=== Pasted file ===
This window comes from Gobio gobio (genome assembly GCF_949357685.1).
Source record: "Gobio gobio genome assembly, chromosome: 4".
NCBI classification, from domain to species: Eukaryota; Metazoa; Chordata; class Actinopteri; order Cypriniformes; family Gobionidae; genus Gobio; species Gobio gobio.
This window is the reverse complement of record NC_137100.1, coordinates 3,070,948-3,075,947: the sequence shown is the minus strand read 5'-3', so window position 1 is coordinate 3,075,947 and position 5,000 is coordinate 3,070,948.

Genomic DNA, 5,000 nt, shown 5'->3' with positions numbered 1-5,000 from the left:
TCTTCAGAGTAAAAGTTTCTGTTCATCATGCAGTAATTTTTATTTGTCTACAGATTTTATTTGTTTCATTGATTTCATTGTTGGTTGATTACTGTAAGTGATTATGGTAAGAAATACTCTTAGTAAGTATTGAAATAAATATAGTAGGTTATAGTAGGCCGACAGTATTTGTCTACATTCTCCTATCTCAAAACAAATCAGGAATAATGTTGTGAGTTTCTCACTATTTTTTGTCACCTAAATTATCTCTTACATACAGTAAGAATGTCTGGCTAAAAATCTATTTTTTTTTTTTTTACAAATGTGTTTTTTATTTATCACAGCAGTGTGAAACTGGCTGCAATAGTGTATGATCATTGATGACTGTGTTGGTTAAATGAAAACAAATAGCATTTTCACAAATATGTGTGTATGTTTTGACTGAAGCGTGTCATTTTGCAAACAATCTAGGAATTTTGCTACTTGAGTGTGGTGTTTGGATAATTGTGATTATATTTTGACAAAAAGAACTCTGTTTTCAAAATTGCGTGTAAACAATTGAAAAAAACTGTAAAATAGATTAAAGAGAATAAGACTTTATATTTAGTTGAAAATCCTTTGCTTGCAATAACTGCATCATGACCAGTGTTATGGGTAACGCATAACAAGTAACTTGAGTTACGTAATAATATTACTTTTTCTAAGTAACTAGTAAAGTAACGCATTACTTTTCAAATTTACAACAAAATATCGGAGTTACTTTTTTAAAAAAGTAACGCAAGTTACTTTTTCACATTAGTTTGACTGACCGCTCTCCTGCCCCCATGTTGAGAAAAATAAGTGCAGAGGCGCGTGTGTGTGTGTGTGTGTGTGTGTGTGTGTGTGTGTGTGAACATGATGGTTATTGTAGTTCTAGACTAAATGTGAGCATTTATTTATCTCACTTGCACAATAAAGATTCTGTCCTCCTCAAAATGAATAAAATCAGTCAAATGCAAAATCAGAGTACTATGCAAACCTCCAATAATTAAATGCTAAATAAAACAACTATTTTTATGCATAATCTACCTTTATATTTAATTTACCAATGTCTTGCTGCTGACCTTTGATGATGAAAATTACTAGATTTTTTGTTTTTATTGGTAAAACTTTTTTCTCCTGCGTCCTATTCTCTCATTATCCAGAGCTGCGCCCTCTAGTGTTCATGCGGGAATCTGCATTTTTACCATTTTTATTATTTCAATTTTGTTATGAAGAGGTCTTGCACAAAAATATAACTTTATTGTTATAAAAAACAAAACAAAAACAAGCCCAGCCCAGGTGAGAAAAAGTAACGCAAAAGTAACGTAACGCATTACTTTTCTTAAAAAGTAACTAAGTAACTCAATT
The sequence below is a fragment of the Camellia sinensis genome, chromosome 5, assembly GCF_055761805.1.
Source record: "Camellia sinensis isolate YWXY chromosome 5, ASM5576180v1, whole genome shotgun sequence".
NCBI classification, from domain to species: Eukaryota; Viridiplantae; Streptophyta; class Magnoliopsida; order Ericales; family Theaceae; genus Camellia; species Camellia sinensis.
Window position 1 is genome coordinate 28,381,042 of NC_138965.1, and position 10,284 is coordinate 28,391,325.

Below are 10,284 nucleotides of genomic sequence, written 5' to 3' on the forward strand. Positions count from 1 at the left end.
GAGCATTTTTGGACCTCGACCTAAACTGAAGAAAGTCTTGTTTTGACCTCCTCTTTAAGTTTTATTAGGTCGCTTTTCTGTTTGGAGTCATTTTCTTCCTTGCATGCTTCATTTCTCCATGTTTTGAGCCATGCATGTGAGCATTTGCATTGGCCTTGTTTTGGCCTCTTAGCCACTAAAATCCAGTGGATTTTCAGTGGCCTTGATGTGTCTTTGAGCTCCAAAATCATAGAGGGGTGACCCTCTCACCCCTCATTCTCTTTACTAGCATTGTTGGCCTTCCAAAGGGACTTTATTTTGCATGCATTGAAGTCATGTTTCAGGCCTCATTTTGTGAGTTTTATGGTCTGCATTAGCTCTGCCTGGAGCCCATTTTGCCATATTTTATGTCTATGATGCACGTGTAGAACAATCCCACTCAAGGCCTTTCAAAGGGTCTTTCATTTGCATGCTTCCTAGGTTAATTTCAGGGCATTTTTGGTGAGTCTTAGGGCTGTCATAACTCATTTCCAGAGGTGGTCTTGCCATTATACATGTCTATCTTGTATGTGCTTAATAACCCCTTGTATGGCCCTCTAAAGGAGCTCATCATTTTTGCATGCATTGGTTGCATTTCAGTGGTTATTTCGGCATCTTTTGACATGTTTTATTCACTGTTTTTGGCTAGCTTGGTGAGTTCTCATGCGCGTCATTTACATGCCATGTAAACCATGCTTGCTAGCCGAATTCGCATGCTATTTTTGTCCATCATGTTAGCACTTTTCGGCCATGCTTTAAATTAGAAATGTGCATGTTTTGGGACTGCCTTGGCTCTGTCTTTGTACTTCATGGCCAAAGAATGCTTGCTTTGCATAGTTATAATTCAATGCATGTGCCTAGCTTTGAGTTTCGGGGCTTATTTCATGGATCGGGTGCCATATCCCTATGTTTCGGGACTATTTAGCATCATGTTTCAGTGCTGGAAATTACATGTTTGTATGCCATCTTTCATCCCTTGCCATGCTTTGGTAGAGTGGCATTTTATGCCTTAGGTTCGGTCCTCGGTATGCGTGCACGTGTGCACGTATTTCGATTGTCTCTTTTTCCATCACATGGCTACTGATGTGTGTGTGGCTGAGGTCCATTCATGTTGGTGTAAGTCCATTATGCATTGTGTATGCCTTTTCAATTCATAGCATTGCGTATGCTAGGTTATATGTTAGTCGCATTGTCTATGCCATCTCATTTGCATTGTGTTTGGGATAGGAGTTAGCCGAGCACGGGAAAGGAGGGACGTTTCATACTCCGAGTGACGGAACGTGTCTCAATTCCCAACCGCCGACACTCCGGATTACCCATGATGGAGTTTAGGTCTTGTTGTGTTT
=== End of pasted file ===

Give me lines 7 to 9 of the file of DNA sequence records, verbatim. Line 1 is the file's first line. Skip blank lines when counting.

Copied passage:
The sequence below is a fragment of the Camellia sinensis genome, chromosome 5, assembly GCF_055761805.1.
Source record: "Camellia sinensis isolate YWXY chromosome 5, ASM5576180v1, whole genome shotgun sequence".
NCBI classification, from domain to species: Eukaryota; Viridiplantae; Streptophyta; class Magnoliopsida; order Ericales; family Theaceae; genus Camellia; species Camellia sinensis.